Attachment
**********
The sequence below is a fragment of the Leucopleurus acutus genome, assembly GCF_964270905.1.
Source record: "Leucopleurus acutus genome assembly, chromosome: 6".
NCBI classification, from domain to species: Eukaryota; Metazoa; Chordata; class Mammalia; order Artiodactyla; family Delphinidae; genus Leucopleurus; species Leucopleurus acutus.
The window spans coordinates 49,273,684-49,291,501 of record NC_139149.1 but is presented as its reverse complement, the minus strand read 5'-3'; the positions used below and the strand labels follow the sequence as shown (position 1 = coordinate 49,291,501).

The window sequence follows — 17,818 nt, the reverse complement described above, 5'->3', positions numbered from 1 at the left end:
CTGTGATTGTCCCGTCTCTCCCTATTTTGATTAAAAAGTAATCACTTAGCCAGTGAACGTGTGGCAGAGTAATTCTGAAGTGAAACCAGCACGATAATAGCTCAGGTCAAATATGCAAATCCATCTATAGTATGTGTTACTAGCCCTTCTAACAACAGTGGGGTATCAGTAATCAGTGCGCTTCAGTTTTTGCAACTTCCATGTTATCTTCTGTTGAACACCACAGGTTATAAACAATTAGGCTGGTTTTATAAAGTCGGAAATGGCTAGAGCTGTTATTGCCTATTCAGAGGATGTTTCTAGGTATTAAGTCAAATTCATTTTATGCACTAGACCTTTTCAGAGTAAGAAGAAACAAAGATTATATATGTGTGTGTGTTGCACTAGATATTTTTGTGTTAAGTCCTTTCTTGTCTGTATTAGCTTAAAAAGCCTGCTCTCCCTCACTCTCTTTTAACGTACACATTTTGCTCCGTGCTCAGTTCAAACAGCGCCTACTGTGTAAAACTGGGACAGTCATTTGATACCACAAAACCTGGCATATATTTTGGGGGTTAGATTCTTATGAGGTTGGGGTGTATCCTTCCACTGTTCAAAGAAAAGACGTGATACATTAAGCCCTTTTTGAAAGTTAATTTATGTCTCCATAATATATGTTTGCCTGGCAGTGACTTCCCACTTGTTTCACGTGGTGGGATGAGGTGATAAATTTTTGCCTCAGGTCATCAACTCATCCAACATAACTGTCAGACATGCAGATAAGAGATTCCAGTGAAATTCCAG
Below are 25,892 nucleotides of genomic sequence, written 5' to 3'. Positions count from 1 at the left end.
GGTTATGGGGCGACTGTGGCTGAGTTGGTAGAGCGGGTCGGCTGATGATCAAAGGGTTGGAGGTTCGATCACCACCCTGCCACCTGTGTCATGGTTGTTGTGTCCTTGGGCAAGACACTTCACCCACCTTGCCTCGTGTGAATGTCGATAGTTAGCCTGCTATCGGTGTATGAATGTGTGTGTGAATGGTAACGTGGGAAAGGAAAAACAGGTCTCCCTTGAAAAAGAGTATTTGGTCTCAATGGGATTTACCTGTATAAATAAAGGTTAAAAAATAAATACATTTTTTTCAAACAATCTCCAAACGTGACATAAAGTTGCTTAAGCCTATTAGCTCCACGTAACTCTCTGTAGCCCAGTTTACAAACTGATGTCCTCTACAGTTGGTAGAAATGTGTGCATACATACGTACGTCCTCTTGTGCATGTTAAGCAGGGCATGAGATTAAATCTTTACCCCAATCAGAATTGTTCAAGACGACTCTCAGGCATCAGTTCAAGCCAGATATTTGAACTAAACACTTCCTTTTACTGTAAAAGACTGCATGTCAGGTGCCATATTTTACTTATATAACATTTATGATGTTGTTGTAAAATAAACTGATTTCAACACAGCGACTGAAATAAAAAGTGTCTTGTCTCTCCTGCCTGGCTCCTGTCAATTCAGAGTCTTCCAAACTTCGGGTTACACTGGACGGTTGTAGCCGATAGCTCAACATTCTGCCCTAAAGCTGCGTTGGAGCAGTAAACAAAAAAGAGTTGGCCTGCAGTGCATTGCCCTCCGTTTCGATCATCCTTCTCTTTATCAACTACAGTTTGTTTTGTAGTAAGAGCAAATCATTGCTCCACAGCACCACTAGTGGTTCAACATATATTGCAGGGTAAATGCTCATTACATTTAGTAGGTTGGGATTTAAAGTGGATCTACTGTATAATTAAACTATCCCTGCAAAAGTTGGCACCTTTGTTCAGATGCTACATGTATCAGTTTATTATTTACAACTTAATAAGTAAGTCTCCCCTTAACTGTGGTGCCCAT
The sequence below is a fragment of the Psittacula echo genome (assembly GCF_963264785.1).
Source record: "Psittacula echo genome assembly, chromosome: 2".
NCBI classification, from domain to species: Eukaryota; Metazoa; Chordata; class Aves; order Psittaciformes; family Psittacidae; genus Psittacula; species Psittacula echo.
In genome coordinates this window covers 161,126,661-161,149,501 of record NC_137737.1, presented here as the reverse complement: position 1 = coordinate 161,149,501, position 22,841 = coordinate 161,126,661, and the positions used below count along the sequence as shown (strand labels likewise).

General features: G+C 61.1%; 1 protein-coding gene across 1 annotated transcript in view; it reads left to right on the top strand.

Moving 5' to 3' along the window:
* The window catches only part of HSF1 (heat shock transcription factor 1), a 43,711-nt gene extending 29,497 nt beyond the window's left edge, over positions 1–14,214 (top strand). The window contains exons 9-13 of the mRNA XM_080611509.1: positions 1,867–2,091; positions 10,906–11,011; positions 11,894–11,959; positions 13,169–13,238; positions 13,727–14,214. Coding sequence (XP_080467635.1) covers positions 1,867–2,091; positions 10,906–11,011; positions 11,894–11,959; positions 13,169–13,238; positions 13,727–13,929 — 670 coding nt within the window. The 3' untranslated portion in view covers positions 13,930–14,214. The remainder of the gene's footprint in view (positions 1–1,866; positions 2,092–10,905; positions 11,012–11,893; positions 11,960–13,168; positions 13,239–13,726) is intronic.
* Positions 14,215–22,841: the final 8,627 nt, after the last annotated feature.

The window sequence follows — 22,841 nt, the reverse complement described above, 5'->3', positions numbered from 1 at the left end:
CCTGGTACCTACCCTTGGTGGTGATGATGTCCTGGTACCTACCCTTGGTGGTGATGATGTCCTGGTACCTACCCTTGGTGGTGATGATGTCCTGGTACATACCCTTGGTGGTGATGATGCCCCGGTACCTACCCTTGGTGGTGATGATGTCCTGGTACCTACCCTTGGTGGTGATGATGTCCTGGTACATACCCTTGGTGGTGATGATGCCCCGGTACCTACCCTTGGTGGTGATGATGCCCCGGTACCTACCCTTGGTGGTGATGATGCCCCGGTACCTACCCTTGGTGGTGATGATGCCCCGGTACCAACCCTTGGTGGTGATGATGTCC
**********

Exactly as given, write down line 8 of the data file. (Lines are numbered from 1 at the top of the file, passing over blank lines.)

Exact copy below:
GGTTATGGGGCGACTGTGGCTGAGTTGGTAGAGCGGGTCGGCTGATGATCAAAGGGTTGGAGGTTCGATCACCACCCTGCCACCTGTGTCATGGTTGTTGTGTCCTTGGGCAAGACACTTCACCCACCTTGCCTCGTGTGAATGTCGATAGTTAGCCTGCTATCGGTGTATGAATGTGTGTGTGAATGGTAACGTGGGAAAGGAAAAACAGGTCTCCCTTGAAAAAGAGTATTTGGTCTCAATGGGATTTACCTGTATAAATAAAGGTTAAAAAATAAATACATTTTTTTCAAACAATCTCCAAACGTGACATAAAGTTGCTTAAGCCTATTAGCTCCACGTAACTCTCTGTAGCCCAGTTTACAAACTGATGTCCTCTACAGTTGGTAGAAATGTGTGCATACATACGTACGTCCTCTTGTGCATGTTAAGCAGGGCATGAGATTAAATCTTTACCCCAATCAGAATTGTTCAAGACGACTCTCAGGCATCAGTTCAAGCCAGATATTTGAACTAAACACTTCCTTTTACTGTAAAAGACTGCATGTCAGGTGCCATATTTTACTTATATAACATTTATGATGTTGTTGTAAAATAAACTGATTTCAACACAGCGACTGAAATAAAAAGTGTCTTGTCTCTCCTGCCTGGCTCCTGTCAATTCAGAGTCTTCCAAACTTCGGGTTACACTGGACGGTTGTAGCCGATAGCTCAACATTCTGCCCTAAAGCTGCGTTGGAGCAGTAAACAAAAAAGAGTTGGCCTGCAGTGCATTGCCCTCCGTTTCGATCATCCTTCTCTTTATCAACTACAGTTTGTTTTGTAGTAAGAGCAAATCATTGCTCCACAGCACCACTAGTGGTTCAACATATATTGCAGGGTAAATGCTCATTACATTTAGTAGGTTGGGATTTAAAGTGGATCTACTGTATAATTAAACTATCCCTGCAAAAGTTGGCACCTTTGTTCAGATGCTACATGTATCAGTTTATTATTTACAACTTAATAAGTAAGTCTCCCCTTAACTGTGGTGCCCAT